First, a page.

I have not learned to write.
No one has taken me through the literary paces.
I didn’t have literature growing in my backyard.
My parents weren’t professors, professionals or high achievers.
I was an average Jane for the longest time.
Although I did my schooling in an English medium school, we spoke the language minimally and wrote it essentially as part of our studies. I just knew my tenses and my spellings. Nothing more fancy.
Later in college, I chose literature for my Bachelors because I sucked at science and math. Emboldened by the tidbit prizes I had won in stray contests and a compliment by a relative who had read my embarrassingly amateur poems, I decided – Literature it will be.
However, I didn’t fall in love with poetry, prose or drama as one would have expected. With due respect to the teachers who walked us through the three years, I must say this – I couldn’t appreciate literature and nothing I learned there contributed to whatever I am today. No one showed me the glorious side of poetry or touched on the nuances and said, ‘Look, feel, relish the subtlety in this line’.
I could neither identify a beautiful metaphor nor go euphoric over an imagery. I was probably aesthetically challenged then or my faculties hadn’t matured enough. As a result, I merely graduated in English Literature. With neither love nor understanding. My relationship with the subject could at best be described as ‘ambivalent’.
But I loved to read. I loved the new words and fancy phrases that I came across in the bits and scraps I read. They gave me a high. I systematically wrote them down in a diary, revisited them and marveled at their lexical beauty time and again. While I did this, a bond was waiting to establish between the written word and me. I would like to call it some sort of literary serendipity.
Even so, I hadn’t the slightest intention of becoming an author in future. What absurdity! Ordinary people like me didn’t become authors!
Being a writer meant holding enviable academic degrees, having a handful of books in your name, being on the bestselling list, having impressive tags, being talked about by people and a lot more. And that was such a long shot in my estimate. No, ordinary folks didn’t become authors. They merely lurked around writing mushy poems in their diaries, sent stories to women’s magazines and waited for rejection slips all their life. (Who then had even thought of social media and such?)
And then, sometime in the mid 90s, Marquez entered my life. Who Marquez? The ‘One Hundred Years of Solitude’ guy, of course. I bought a dog-eared copy of the book from a second-hand seller. I carried it with me like the Bible. I sidled through it with great effort, without realizing that I was reading the translation and the language wasn’t originally the writer’s himself. But the book knocked me off kilter. Inspired by it, I was seized by a fever to give expression to my thoughts, in words that created pictures.
Even through the initial scramble, I didn’t make efforts to learn the technique because I was blessedly ignorant about ‘writing’ having a prescribed method. I didn’t know that people went to universities to master it and then went on to become established writers. I just went by instinct, writing whatever came to my mind. It was a period of free writing with no purpose. It was exhilarating. I reveled in it like a surfer riding the ocean wave, without the slightest idea of becoming an author still. A story here, a story there, a few dozens of poems and short articles constituted my pointless, unread repertoire.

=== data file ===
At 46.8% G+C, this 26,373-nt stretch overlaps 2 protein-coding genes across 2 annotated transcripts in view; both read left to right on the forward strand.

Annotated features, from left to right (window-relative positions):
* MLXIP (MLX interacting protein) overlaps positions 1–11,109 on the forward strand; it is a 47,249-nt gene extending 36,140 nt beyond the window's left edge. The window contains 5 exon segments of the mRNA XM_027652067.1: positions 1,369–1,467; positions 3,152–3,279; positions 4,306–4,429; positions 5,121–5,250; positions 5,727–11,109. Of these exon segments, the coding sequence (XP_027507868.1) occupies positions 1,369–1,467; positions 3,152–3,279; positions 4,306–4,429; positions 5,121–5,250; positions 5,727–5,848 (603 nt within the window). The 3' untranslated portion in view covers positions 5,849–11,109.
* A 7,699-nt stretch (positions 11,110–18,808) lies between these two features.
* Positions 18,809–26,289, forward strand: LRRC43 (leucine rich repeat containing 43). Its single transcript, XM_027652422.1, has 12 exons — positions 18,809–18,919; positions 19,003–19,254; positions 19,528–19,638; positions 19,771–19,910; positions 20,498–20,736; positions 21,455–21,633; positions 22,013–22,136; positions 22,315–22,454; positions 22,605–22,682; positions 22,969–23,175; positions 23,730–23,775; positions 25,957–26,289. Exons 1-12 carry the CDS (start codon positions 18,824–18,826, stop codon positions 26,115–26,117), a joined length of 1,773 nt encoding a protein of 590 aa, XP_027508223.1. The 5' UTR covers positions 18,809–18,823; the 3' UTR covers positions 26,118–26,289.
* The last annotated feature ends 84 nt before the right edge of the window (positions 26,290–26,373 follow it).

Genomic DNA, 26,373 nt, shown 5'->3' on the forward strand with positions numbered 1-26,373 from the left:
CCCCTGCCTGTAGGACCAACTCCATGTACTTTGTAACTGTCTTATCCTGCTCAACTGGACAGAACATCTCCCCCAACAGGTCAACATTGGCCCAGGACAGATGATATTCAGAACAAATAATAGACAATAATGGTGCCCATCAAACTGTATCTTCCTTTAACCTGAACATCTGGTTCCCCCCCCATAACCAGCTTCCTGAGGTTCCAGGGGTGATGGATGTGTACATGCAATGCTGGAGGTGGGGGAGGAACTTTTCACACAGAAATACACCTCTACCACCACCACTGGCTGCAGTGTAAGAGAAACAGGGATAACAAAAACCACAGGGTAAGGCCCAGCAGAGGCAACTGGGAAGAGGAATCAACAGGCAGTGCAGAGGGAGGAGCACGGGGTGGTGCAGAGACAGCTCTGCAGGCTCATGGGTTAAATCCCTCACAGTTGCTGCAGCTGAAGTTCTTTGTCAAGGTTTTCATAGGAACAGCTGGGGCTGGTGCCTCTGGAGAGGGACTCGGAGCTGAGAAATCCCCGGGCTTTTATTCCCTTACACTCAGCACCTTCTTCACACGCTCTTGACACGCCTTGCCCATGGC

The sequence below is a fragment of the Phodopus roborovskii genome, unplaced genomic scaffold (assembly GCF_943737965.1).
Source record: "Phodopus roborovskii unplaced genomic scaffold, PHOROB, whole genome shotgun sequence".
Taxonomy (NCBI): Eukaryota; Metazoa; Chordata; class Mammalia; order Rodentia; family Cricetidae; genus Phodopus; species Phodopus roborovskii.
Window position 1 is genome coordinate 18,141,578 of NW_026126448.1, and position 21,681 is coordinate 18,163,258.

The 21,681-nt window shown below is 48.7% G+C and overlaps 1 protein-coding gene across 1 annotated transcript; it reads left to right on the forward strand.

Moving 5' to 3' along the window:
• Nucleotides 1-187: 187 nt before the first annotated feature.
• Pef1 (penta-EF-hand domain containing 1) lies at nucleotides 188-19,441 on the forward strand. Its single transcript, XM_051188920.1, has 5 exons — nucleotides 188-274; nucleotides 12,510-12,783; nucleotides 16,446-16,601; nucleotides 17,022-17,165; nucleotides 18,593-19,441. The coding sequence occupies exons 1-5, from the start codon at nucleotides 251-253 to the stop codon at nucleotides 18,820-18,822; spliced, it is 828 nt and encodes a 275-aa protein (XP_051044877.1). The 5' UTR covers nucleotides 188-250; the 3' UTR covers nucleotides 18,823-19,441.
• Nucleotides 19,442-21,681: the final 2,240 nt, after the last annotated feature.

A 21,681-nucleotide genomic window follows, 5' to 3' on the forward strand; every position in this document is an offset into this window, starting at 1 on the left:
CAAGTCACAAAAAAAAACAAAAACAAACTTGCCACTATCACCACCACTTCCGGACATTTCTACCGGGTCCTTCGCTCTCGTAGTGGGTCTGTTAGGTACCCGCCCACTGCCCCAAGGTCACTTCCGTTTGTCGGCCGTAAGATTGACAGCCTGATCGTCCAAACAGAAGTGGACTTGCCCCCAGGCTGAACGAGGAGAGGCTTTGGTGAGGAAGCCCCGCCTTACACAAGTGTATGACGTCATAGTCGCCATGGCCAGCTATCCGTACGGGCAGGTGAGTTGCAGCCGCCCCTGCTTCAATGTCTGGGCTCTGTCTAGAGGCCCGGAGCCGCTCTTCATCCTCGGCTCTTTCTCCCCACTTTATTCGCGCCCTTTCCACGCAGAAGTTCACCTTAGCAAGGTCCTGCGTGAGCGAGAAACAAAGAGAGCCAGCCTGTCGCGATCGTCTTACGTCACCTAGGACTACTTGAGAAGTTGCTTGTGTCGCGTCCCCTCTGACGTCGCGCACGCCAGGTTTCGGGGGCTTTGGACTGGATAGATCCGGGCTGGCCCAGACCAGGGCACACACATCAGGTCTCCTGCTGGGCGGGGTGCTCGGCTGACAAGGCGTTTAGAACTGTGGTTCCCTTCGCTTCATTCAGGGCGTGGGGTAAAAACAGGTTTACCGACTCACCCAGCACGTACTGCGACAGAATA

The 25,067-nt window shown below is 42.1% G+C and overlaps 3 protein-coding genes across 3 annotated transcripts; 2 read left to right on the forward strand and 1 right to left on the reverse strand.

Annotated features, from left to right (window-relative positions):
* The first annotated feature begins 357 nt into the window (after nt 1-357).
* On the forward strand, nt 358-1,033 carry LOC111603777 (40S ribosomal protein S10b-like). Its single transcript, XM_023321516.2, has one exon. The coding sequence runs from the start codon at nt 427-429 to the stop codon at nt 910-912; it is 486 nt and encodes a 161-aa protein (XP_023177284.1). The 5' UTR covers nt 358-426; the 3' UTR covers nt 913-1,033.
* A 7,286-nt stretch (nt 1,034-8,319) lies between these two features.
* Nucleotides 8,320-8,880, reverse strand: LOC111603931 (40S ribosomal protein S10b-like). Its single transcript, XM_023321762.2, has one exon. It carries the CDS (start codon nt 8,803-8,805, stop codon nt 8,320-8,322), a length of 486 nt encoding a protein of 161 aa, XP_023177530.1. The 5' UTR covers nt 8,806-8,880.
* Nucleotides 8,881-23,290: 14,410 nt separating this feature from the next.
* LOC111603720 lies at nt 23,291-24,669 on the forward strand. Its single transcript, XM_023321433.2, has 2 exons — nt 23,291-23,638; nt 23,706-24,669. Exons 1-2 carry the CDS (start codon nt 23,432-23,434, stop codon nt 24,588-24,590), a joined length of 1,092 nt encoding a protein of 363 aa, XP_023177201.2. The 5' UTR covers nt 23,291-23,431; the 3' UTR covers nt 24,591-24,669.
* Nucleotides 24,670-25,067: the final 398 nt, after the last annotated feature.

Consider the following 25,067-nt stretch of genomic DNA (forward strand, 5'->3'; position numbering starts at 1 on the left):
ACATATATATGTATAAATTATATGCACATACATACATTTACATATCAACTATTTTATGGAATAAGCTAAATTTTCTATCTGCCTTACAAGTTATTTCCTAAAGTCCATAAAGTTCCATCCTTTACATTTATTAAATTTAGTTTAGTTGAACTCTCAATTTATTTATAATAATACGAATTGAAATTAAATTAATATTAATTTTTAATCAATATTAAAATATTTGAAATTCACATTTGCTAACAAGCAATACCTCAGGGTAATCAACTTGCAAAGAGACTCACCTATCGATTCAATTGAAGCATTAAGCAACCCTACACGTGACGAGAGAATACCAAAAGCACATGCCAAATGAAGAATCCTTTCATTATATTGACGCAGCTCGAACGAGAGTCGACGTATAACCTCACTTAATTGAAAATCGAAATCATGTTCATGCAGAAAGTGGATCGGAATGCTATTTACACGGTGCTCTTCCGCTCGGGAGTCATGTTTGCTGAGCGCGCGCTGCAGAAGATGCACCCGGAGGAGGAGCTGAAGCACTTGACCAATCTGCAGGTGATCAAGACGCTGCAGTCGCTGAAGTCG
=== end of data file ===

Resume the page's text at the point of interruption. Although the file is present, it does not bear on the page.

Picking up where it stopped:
And then one day, Roy won the Booker and it changed my fate. Strange, but true. Reading Roy was a turning point in my life. It said to me that to be an author, you just had to write from your heart. It didn’t matter where you stood presently. There is a way forward, to some place. If not to Booker, at least to a reader’s heart.
I created my own maxim and pinned it to my consciousness. ‘Every time you write, write it as if it is your own life story.’
In 2001, on a whim, I started my first novel, Sand Storms, Summer Rains. What an intrepid soul I must have been to set out on a blind project that took four years to complete and ended at 450 printed pages! How insolent towards the craft of writing to have ventured it without training or practice! The purists would have skinned me alive. What a huge leap of faith it was for me!
Somewhere between then and now, over reams of words and phrases, over crumpled sheaves and deleted passages, I morphed into a writer. Without me realizing it. I stamped every little piece I wrote with authenticity. Slowly, what I wrote began to touch lives. And as it happened, I mellowed from a fierce employer of words and phrases to a simple raconteur whose only aim was to tell stories that only sought to warm the hearts of fellow human beings. No highbrow themes, no definite genre, no veiled activism, nor any specific literary style. My writing, in short, became a kaleidoscope through which to watch life.
I may still not fit the technical definitions of an established author, but I know a lot has changed between the time I believed I could not be a writer and now – when my book ‘After The Rain’ coyly sat in the bestseller seat on Amazon. I take this as another poignant moment in my rites of passage from an average Jane to an author who can strike a chord with those who believe the joy of life lies in the small things.
Success isn’t about where others see you. It is about where you find yourself. It is not about how many miles are there to go. It is about how many paces you have come.
(My new book ‘After The Rain – stories that bind us’ is now available on Amazon all over.)